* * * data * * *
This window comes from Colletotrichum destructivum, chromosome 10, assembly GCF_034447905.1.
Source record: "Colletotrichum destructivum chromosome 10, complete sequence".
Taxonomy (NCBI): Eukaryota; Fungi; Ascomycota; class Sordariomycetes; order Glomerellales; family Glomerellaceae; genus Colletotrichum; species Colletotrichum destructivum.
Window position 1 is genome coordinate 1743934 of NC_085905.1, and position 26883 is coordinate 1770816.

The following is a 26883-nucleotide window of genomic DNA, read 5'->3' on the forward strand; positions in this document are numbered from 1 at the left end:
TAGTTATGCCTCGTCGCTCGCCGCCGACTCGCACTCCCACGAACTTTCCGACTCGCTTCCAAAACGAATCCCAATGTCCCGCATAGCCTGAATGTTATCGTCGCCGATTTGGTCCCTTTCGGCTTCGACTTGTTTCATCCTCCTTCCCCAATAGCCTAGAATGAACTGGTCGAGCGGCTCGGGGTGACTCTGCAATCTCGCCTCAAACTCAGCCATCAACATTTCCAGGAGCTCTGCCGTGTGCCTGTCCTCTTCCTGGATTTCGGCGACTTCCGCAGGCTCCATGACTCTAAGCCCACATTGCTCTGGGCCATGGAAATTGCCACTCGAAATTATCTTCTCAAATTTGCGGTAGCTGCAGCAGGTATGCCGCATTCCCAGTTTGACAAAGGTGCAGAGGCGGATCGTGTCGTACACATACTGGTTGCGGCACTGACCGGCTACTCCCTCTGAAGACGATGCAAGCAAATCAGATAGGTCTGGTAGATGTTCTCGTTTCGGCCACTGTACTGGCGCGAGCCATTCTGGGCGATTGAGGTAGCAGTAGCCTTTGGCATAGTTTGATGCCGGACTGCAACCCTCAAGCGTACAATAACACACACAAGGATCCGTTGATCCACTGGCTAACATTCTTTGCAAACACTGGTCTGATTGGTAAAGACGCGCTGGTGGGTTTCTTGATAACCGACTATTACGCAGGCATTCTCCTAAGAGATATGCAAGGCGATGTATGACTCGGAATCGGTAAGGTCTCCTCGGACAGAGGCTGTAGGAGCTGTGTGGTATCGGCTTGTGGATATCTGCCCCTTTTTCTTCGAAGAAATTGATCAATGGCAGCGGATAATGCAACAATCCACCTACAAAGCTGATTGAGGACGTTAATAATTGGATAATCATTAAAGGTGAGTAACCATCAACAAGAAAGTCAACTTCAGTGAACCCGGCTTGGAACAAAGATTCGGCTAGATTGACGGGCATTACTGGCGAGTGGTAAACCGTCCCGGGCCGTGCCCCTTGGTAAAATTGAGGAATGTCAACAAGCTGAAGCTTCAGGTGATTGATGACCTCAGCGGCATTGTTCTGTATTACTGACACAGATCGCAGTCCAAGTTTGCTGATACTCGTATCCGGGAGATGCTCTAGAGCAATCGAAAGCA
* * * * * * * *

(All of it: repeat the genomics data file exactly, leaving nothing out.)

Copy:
This window comes from Colletotrichum destructivum, chromosome 10, assembly GCF_034447905.1.
Source record: "Colletotrichum destructivum chromosome 10, complete sequence".
Taxonomy (NCBI): Eukaryota; Fungi; Ascomycota; class Sordariomycetes; order Glomerellales; family Glomerellaceae; genus Colletotrichum; species Colletotrichum destructivum.
Window position 1 is genome coordinate 1743934 of NC_085905.1, and position 26883 is coordinate 1770816.

The following is a 26883-nucleotide window of genomic DNA, read 5'->3' on the forward strand; positions in this document are numbered from 1 at the left end:
TAGTTATGCCTCGTCGCTCGCCGCCGACTCGCACTCCCACGAACTTTCCGACTCGCTTCCAAAACGAATCCCAATGTCCCGCATAGCCTGAATGTTATCGTCGCCGATTTGGTCCCTTTCGGCTTCGACTTGTTTCATCCTCCTTCCCCAATAGCCTAGAATGAACTGGTCGAGCGGCTCGGGGTGACTCTGCAATCTCGCCTCAAACTCAGCCATCAACATTTCCAGGAGCTCTGCCGTGTGCCTGTCCTCTTCCTGGATTTCGGCGACTTCCGCAGGCTCCATGACTCTAAGCCCACATTGCTCTGGGCCATGGAAATTGCCACTCGAAATTATCTTCTCAAATTTGCGGTAGCTGCAGCAGGTATGCCGCATTCCCAGTTTGACAAAGGTGCAGAGGCGGATCGTGTCGTACACATACTGGTTGCGGCACTGACCGGCTACTCCCTCTGAAGACGATGCAAGCAAATCAGATAGGTCTGGTAGATGTTCTCGTTTCGGCCACTGTACTGGCGCGAGCCATTCTGGGCGATTGAGGTAGCAGTAGCCTTTGGCATAGTTTGATGCCGGACTGCAACCCTCAAGCGTACAATAACACACACAAGGATCCGTTGATCCACTGGCTAACATTCTTTGCAAACACTGGTCTGATTGGTAAAGACGCGCTGGTGGGTTTCTTGATAACCGACTATTACGCAGGCATTCTCCTAAGAGATATGCAAGGCGATGTATGACTCGGAATCGGTAAGGTCTCCTCGGACAGAGGCTGTAGGAGCTGTGTGGTATCGGCTTGTGGATATCTGCCCCTTTTTCTTCGAAGAAATTGATCAATGGCAGCGGATAATGCAACAATCCACCTACAAAGCTGATTGAGGACGTTAATAATTGGATAATCATTAAAGGTGAGTAACCATCAACAAGAAAGTCAACTTCAGTGAACCCGGCTTGGAACAAAGATTCGGCTAGATTGACGGGCATTACTGGCGAGTGGTAAACCGTCCCGGGCCGTGCCCCTTGGTAAAATTGAGGAATGTCAACAAGCTGAAGCTTCAGGTGATTGATGACCTCAGCGGCATTGTTCTGTATTACTGACACAGATCGCAGTCCAAGTTTGCTGATACTCGTATCCGGGAGATGCTCTAGAGCAATCGAAAGCA